- Good overall health, no medical threat to persons in New Zealand
- No risk of financial burden to the New Zealand Health Service or on special education.
Good Character Requirements:
Visa and travel authority may not be granted in any of the following cases:
- if forbidden entry into New Zealand;
- if capable of committing an offence;
- where a criminal offence committed led to a prison sentence of over 5 years;
- where an offence during the last 10 years led to a prison sentence exceeding 12 months;
- following deportation, exclusion and removal from another country;
- where a security threat is posed or a potential threat to public order and to the general order
The United Kingdom is a Visa Waiver country, therefore New Zealand requires travellers from this country entering New Zealand to have the following:
- visa for a period of up to three months which specifically states the visit is for “lawful purpose”, and to be determined by immigration officials on entry.
- a return or onward-travel ticket or sufficient funds to purchase a return ticket
- proof of sufficient funds for the duration of stay in New Zealand
Important information on New Zealand’s Electronic Travel Authority
- this is not a visa
- travellers with an eTA do not need a visa
- travellers must meet the basic visa requirements
- processing by a consulate and embassy visits are not prerequisites
- the online application is quick – 5 to 10 minutes from completion to submission
- approval is submitted almost immediately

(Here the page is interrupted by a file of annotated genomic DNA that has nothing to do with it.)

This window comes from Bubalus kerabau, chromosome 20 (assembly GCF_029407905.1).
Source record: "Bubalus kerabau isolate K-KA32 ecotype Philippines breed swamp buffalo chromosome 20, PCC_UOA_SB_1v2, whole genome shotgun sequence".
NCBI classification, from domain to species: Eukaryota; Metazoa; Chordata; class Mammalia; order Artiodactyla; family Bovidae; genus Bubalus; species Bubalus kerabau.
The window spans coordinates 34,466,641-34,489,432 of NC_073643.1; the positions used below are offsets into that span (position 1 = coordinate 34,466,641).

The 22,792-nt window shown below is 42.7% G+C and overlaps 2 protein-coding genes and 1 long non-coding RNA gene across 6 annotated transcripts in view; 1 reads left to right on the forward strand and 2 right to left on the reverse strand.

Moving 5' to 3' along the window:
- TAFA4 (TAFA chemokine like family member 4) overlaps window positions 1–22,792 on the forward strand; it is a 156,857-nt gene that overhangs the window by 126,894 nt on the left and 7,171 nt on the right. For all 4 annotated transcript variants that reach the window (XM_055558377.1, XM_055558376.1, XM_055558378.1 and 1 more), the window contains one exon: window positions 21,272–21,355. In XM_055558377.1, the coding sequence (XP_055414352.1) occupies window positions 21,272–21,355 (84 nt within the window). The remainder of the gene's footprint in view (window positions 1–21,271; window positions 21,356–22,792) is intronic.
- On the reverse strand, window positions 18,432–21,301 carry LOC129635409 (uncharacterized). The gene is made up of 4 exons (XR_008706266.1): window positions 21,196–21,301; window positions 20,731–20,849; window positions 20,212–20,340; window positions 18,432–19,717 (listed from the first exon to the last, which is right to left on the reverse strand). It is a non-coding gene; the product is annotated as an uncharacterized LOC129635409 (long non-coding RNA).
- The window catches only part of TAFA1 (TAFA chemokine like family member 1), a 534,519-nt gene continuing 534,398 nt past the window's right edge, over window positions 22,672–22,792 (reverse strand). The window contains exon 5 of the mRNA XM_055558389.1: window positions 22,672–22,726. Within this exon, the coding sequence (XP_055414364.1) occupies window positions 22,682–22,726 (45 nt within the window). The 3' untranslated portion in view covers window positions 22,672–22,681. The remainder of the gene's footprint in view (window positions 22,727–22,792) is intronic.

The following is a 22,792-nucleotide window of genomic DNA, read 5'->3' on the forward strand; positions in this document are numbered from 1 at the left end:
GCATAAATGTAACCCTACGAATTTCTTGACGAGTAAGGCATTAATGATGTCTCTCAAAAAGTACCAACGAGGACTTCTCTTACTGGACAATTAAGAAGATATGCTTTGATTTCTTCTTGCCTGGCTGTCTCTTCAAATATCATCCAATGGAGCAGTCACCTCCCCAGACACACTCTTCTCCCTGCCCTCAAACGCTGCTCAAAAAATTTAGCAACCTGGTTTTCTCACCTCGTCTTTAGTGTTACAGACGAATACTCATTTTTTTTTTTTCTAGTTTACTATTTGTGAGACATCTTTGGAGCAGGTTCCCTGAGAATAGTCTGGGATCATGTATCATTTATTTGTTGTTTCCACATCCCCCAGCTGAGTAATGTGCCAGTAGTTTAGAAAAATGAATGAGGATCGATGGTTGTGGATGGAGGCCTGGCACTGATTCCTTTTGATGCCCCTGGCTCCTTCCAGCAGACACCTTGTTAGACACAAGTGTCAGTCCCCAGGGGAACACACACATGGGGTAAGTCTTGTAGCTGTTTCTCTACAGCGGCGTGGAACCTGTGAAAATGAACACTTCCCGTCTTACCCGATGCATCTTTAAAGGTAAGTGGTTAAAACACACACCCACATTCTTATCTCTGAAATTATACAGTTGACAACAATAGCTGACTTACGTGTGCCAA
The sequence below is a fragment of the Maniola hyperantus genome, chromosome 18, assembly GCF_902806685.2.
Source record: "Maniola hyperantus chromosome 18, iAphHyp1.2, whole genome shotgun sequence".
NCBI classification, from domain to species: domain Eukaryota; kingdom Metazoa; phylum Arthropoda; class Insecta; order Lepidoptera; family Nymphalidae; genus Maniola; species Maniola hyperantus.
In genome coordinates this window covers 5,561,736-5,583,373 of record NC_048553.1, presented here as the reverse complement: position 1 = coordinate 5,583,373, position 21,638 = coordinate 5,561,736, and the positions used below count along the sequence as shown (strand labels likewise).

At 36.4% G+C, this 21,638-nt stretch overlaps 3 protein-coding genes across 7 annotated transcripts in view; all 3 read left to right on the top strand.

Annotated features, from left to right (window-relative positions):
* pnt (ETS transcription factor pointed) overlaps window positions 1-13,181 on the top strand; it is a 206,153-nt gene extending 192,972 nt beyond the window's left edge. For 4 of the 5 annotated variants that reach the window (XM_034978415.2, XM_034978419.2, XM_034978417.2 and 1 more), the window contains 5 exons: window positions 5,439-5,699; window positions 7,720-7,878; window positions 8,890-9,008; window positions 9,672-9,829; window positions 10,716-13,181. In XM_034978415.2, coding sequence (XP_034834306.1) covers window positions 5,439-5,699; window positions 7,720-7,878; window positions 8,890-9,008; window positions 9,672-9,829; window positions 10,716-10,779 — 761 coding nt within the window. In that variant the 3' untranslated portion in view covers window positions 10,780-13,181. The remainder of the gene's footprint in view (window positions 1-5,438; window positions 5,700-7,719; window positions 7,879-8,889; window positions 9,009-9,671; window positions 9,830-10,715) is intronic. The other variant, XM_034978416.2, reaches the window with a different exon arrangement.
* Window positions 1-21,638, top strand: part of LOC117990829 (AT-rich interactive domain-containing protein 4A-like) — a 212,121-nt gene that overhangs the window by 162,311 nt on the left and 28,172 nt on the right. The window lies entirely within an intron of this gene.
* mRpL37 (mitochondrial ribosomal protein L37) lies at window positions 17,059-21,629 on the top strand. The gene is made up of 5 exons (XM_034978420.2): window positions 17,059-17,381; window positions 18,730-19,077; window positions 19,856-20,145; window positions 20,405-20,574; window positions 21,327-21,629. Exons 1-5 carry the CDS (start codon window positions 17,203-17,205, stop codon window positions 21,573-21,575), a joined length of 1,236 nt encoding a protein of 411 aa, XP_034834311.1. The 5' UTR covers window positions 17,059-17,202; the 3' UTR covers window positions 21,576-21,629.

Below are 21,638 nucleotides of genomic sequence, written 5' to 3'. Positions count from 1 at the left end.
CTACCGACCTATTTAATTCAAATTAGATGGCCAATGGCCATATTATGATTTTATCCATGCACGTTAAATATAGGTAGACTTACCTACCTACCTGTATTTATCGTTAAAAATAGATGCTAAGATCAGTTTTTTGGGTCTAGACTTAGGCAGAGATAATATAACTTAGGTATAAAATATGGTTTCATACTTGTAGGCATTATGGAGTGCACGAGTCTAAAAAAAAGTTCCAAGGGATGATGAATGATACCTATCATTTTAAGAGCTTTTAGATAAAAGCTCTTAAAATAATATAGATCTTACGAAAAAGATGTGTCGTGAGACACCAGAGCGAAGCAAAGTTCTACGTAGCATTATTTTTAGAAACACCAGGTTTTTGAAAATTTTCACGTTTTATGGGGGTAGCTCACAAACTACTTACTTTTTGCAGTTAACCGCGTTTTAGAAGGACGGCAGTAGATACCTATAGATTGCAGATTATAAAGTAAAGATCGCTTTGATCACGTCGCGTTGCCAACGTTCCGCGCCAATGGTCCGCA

- approval may rarely be delayed, and additional data requested
- payment can be made with a credit or debit card
- the eTA is valid for two years or until the passport expires, whichever comes first.
- eTA’s validity may be compromised by changes in the traveller’s circumstances which lead to different answers than those supplied during application
- applicants must be passport holders of one of the 60 eligible countries
- possible complications can be avoided by reviewing data provided before submitting applications Errors and omissions on the New Zealand eTA form could cause delays or result in refusals
- applicants with more than one passport must be aware that the passport to which the eTA is attached must be used to enter New Zealand
The Electronic Travel Authority is not a visa
Although the similarities are pertinent, an ETA is not classified as a visa, and there are indeed marked variances.
The Electronic Travel Authority application is available online without pre-arrangement or visiting a consulate, embassy or agency, 7 days/week 24hrs/days.
- The ETA is required by those passport holders who don’t need a visa.
- The passport does not contain a visible stamp or label since the ETA is electronically stored
- The Electronic Travel Authority is a “new security and facilitation measure that will help to speed things up at the border”.
A Visa means charta visa, Latin for “document that has been seen”. This document is issued as a stamp or mark on the passport of a person wanting to visit another country, giving permission to a person to enter and stay in the country for a specified period.